The Senate’s EPA Showdown

March 29, 2011 03:52

As the EPA screws tighten, the costs will be passed along to consumers, with the same damage as a tax increase but none of the revenues. Eventually, the EPA plan will appreciably lower the U.S. standard of living.

From The Wall Street Journal


The Environmental Protection Agency debate lands in the Senate this week, amid the makings of a left-right coalition to mitigate the agency’s abuses. Few other votes this year could do more to help the private economy—but only if enough Democrats are willing to buck the White House.

The Obama Administration moved to exploit this power by threatening that the EPA would make a carbon “endangerment finding” if Congress didn’t pass a climate bill. This threat was potent for the simple reason that the Clean Air Act’s intrusive command-and-control systems were never written or meant to address an emission as ubiquitous as carbon dioxide. It’s like trying to perform surgery with a butter knife, and Mr. Obama hoped that the pain would force industry to beg for cap and tax. The EPA went ahead with its endangerment ruling, but cap and trade failed in the Senate last year anyway.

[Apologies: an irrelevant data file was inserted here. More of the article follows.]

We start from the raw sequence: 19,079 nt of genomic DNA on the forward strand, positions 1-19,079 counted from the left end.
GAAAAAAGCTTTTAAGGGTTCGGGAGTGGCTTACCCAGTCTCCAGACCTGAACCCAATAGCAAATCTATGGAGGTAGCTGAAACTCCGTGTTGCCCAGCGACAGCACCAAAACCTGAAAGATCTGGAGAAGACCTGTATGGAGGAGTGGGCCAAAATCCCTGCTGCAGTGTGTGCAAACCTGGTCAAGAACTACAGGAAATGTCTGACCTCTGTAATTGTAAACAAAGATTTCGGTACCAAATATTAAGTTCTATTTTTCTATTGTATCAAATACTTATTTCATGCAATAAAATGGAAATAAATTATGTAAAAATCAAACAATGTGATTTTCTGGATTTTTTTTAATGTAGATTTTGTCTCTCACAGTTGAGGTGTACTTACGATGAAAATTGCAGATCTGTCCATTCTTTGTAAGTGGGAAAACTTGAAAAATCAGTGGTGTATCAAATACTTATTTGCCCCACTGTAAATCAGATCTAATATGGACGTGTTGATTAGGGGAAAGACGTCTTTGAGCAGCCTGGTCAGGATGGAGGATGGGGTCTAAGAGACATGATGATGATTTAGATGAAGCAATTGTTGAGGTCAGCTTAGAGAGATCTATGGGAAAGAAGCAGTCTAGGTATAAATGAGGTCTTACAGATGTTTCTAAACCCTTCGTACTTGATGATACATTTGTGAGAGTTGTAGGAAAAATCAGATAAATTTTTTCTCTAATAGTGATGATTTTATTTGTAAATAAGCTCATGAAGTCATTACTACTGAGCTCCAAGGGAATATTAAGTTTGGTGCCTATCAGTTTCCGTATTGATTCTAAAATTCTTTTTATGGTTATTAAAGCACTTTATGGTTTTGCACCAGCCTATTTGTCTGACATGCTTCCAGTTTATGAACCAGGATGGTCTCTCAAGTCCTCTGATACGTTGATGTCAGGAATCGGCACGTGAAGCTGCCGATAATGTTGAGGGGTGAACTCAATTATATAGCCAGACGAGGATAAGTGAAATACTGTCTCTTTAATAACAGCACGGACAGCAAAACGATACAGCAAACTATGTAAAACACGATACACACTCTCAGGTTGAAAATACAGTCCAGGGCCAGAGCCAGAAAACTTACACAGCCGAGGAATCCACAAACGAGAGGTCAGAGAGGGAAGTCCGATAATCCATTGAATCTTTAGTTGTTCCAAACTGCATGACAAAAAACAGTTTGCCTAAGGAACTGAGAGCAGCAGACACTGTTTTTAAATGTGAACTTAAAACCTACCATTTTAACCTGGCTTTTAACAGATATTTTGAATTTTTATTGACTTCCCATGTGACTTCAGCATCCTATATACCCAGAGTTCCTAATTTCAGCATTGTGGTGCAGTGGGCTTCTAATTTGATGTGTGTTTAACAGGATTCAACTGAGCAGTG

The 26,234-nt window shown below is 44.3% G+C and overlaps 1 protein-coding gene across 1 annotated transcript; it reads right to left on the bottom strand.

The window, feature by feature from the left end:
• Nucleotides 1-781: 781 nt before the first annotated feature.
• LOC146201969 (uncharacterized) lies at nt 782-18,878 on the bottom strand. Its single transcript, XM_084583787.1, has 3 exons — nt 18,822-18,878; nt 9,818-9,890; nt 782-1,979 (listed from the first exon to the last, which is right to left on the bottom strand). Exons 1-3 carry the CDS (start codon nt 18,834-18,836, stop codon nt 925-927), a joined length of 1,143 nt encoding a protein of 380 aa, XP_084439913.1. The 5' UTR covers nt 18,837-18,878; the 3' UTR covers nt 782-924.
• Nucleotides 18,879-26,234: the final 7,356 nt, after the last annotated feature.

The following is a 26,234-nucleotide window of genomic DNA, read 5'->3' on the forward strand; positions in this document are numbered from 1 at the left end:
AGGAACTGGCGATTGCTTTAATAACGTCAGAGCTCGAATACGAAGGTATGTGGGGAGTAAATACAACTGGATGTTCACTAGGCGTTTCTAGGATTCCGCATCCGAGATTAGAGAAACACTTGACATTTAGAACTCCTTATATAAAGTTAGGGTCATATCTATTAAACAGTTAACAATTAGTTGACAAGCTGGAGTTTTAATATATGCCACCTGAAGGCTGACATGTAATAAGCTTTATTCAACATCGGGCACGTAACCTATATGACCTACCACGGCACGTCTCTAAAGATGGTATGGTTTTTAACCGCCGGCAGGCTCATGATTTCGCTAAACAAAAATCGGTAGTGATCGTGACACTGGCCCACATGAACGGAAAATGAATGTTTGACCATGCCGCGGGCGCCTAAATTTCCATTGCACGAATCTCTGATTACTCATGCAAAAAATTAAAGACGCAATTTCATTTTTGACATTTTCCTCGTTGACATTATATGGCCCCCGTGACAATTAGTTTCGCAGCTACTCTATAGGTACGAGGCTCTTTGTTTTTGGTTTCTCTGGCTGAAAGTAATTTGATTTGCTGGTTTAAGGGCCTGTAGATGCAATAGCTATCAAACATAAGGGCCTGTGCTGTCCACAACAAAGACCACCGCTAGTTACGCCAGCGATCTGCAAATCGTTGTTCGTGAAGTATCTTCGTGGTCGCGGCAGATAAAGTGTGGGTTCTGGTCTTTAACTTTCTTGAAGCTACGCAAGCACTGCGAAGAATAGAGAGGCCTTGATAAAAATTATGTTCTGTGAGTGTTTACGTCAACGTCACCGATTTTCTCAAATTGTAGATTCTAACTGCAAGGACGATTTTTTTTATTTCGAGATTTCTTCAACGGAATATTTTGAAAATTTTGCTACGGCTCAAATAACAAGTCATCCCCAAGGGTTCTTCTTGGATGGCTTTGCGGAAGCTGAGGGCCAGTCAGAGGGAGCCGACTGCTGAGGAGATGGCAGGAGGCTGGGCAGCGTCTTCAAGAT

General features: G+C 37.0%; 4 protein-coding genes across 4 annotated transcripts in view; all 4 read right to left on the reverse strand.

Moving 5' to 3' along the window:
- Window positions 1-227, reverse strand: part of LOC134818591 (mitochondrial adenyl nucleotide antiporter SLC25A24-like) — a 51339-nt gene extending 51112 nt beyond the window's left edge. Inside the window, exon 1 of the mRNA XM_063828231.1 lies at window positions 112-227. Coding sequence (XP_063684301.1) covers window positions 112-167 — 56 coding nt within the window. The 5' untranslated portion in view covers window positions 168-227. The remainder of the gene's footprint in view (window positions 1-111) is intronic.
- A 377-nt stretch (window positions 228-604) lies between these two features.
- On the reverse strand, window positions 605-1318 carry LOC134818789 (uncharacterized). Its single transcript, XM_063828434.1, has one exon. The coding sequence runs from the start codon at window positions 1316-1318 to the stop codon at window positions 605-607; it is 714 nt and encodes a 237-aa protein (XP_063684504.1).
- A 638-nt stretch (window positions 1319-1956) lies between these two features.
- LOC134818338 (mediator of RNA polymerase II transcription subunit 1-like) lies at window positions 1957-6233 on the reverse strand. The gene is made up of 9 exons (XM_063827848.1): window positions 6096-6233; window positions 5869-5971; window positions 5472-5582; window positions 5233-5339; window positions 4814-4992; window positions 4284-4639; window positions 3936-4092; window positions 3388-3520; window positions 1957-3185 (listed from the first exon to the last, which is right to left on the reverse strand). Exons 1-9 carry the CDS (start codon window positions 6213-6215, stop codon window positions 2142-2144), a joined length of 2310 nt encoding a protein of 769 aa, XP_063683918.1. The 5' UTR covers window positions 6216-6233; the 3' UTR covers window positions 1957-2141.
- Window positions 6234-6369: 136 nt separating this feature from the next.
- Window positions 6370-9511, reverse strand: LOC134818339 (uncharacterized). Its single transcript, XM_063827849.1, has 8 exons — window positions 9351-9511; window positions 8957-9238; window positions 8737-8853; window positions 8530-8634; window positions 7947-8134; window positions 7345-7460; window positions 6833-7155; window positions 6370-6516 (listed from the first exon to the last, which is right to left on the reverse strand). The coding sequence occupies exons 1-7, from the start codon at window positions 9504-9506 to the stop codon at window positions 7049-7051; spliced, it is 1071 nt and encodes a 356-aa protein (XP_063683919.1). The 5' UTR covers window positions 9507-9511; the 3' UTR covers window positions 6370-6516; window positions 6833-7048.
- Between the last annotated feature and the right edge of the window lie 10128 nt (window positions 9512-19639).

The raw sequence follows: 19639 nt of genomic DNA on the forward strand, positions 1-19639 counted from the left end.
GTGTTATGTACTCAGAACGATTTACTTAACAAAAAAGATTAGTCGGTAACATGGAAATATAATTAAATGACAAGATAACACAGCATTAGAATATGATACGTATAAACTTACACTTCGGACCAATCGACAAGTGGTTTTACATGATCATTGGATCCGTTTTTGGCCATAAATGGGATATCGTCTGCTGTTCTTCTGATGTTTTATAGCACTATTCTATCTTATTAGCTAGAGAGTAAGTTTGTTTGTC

A vote to overrule the EPA is also needed to remove the regulatory uncertainty hanging over the economy. This harm is already apparent in energy, where the EPA is trying to drive coal-fired power out of existence. The core electricity generation that the country needs to meet future demand is not being built, and it won’t be until the EPA is bridled. This same dynamic is also chilling the natural gas boom in the Northeast, and it is making U.S. energy-intensive industries less competitive world-wide.

Hardest hit will be the middle-American regions that rely on coal or heavy industry, though the EPA bulldozer will run over small businesses too. The Clean Air Act, once the carbon doomsday machine has been activated, won’t merely apply to “major” sources of emissions like power plants or factories. Its reach will include schools, farms, hospitals, restaurants, basically any large building.


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